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Is Phil Erlanger’s Research Exploitable?

| | Posted in: Short Selling

A reader asked about Phil Erlanger Research: the Art of the Squeeze Play for institutional investors, which offers “research focused on delivering…advanced technical and sentiment research and data,” and the companion Erlanger Squeeze Play for private investors, which identifies “short-term trading opportunities in both long and short squeeze plays.” The core elements of this research are “short intensity and technical strength.” The performance data on the two sites are identical, but more up to date at Phil Erlanger Research. Should investors expect that portfolios built on this research will substantially outperform the market? Based on weekly self-reported performance data and contemporaneous weekly data for S&P Depository Receipts (SPY) spanning 3/8/02 through 10/9/09, we find that:

Phil Erlanger Research presents performance data in the form of weekly cumulative returns for two portfolios constructed “from a universe of mainly large cap issues,” presumably calculated based on weekly closes for selected stocks:

  1. “The…Short Squeeze screen selects those issues that have strong patterns and qualify as having sufficient short intensity and technical strength to be classified as short squeezes.”
  2. “The…Long Squeeze screen selects those issues that have weak patterns and qualify as having insufficient short intensity and technical strength to be classified as long squeezes.”

The associated “Risk Disclosure” states: “Unless specifically noted otherwise, all profit examples…are based on hypothetical or simulated trading, which means they are done on paper or electronically based on real market prices at the time the recommendation is disseminated to the subscribers of this service… Also, such examples do not include the costs of subscriptions, commissions, and other fees, or examples of other recommendations as to which there were losses utilizing the timing at the time of the recommendations. Because the trades underlying these examples have not actually been executed, the results may understate or overstate the impact of certain market factors, such as lack of liquidity… Simulated trading programs in general are also designed with the benefit of hindsight, which may not be relevant to actual trading. We make no representations or warranties that any account will or is likely to achieve profits similar to those shown, because hypothetical or simulated performance is not necessarily indicative of future results.”

The general disclaimer states: “OUR COMPANY DOES NOT WARRANT, GUARANTEE, OR MAKE ANY REPRESENTATIONS REGARDING THE USE, OR THE RESULTS OF THE USE, OF THE WEB SITES, PRODUCTS, SERVICES OR WRITTEN MATERIALS IN THE TERMS OF CORRECTNESS, ACCURACY, RELIABILITY, CURRENTNESS OR OTHERWISE.”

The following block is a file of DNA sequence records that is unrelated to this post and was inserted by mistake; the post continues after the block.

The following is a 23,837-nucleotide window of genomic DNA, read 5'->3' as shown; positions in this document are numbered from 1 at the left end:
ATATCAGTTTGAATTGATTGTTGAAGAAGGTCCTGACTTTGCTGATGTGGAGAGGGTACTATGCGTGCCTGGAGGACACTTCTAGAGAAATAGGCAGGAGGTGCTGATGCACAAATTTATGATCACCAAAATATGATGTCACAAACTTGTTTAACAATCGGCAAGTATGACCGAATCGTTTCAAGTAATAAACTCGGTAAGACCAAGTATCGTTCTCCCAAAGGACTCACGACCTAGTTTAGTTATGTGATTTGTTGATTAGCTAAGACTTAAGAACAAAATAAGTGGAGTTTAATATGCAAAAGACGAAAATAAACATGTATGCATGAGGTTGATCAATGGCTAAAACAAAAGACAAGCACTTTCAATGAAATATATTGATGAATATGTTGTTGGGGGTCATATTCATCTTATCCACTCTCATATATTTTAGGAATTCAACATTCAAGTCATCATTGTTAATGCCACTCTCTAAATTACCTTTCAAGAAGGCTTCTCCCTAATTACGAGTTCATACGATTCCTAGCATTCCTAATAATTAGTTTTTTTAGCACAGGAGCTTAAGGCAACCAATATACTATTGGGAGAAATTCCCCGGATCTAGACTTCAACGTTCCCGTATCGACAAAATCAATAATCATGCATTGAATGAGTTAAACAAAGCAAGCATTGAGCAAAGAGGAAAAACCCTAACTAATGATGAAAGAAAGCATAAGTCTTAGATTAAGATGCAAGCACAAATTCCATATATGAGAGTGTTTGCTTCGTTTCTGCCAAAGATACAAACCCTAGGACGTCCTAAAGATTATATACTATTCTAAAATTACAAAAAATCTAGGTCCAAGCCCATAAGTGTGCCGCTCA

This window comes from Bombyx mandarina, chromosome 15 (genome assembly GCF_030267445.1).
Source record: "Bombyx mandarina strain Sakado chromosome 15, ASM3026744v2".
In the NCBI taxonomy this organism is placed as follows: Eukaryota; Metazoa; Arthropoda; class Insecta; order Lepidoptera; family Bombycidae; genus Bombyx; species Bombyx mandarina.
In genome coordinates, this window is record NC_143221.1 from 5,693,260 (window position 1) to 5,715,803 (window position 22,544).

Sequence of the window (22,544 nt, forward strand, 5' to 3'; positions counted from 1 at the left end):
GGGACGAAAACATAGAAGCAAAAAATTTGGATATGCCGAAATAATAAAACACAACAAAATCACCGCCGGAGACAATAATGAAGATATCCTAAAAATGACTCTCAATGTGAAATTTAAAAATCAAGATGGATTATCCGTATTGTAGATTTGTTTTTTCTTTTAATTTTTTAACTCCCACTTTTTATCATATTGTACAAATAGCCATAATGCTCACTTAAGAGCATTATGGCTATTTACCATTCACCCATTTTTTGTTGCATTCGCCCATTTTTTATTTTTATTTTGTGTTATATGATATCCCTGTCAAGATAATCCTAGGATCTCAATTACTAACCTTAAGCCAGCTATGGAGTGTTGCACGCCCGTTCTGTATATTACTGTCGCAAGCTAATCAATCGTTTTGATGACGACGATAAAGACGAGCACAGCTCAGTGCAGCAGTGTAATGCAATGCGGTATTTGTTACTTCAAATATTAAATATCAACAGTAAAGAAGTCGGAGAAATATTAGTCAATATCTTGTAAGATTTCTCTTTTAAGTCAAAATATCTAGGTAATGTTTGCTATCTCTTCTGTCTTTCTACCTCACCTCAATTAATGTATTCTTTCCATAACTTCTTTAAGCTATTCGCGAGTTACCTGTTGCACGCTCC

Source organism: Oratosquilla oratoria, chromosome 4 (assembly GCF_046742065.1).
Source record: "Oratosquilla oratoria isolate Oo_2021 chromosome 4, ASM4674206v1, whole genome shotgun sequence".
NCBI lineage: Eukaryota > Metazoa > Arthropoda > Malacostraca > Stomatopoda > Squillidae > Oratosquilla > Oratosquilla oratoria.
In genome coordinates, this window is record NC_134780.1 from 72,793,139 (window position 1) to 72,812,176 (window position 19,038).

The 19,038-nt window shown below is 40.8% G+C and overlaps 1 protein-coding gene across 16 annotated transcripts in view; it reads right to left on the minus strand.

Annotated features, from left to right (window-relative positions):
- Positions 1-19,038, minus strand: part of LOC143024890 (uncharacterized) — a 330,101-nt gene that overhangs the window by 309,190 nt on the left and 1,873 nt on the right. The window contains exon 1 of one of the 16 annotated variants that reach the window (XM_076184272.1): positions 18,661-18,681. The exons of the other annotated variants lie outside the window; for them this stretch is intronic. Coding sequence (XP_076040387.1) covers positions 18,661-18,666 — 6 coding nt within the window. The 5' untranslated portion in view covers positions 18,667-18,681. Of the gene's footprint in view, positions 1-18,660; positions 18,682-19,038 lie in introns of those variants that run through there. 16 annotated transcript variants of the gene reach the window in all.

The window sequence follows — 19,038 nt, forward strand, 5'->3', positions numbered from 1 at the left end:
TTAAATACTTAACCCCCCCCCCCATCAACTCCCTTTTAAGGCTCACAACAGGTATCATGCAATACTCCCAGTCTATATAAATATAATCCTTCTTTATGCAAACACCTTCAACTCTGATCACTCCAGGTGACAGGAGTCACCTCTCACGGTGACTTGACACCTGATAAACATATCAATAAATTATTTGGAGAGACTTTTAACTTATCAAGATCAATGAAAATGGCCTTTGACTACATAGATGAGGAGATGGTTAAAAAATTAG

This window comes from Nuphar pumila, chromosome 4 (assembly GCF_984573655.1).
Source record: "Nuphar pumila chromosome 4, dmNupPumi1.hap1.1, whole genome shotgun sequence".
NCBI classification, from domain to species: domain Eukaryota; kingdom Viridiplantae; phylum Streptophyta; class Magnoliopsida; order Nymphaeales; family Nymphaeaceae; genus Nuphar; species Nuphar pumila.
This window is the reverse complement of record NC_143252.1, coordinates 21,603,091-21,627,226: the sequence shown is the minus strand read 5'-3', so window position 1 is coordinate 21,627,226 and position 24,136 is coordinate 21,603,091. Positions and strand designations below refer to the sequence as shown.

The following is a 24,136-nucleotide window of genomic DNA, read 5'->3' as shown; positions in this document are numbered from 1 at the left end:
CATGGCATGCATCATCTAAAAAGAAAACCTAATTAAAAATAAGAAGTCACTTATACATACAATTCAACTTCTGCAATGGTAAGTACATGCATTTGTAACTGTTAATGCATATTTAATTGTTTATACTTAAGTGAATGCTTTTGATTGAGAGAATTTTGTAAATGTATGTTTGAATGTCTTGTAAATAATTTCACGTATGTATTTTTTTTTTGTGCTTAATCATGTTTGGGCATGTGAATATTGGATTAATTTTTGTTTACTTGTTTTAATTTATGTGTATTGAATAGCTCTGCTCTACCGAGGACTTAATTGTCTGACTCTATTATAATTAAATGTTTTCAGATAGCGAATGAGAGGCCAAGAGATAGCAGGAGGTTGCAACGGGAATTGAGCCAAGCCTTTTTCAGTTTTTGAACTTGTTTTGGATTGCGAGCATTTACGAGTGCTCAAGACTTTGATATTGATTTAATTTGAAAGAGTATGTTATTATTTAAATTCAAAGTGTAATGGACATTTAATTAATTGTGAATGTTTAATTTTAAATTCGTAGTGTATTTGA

Results are therefore gross of search costs (Erlanger fees) and trading frictions and may impound data snooping bias or some other “benefit of hindsight.”

The following chart summarizes the average (arithmetic mean) weekly gross returns for a portfolio that is long the “Short Squeeze screen” (Average Weekly Gross Long-side Return) and a portfolio short the “Long Squeeze screen” (Average Weekly Gross Short-side Return for the overall sample period and for two approximately equal subperiods. The chart includes average weekly returns for SPY for comparison. Standard deviations of weekly returns during the overall sample period are lower for the “Short Squeeze screen” (2.02%) and the “Long Squeeze screen” (1.89%) than for SPY (2.74%).

Geometric mean (compound) gross weekly returns for the overall sample are approximately 0.21% for the long side, 0.13% for the short side and 0.02% for SPY.

The correlation of weekly returns between the long-side (short-side) portfolio and SPY for the overall sample period is 0.65 (-0.79), indicating that results are sensitive to overall market conditions.

For a more granular look at consistency, we examine gross returns by year.

The next chart shows the average weekly returns for the long-side and short-side portfolios during each of calendar years 2002-2009 (note that the 2002 and 2009 data represent less than full years). Portfolio performances do vary according to general market conditions, with the long (short) side tending to do better during bull (bear) markets.

The burden is on prospective subscribers to decide whether subscription fees, realistic trading frictions, stock borrowing costs (for the short-side portfolio) and any data snooping bias offset the gross outperformance shown above, but Phil Erlanger Research does not provide enough information (e.g., portfolio turnover and typical stock capitalization statistics) with the performance data to make this decision. A high weekly turnover weekly turnover would place a heavy burden of trading frictions (especially if the best plays are among the least liquid stocks) plausibly offsetting the self-reported long-side and short-side gross abnormal returns relative to buying and holding SPY. Actual portfolio overhead depends on account size and specific broker fees/charges. Individual investors with modest accounts and a requirement for reasonable diversification may not be able to keep portfolio overhead below a breakeven threshold.

Note that the self-reported gross hedge returns (long the “Short Squeeze screen” and short the “Long Squeeze screen”) involve incremental trading frictions beyond rotation of stocks to keep the long and short sides in balance.

In summary, available data is insufficient to determine whether Phil Erlanger’s Research is exploitable on a net basis. Portfolio overhead and biases in self-reported hypothetical returns could offset reported gross market outperformance for most investors.

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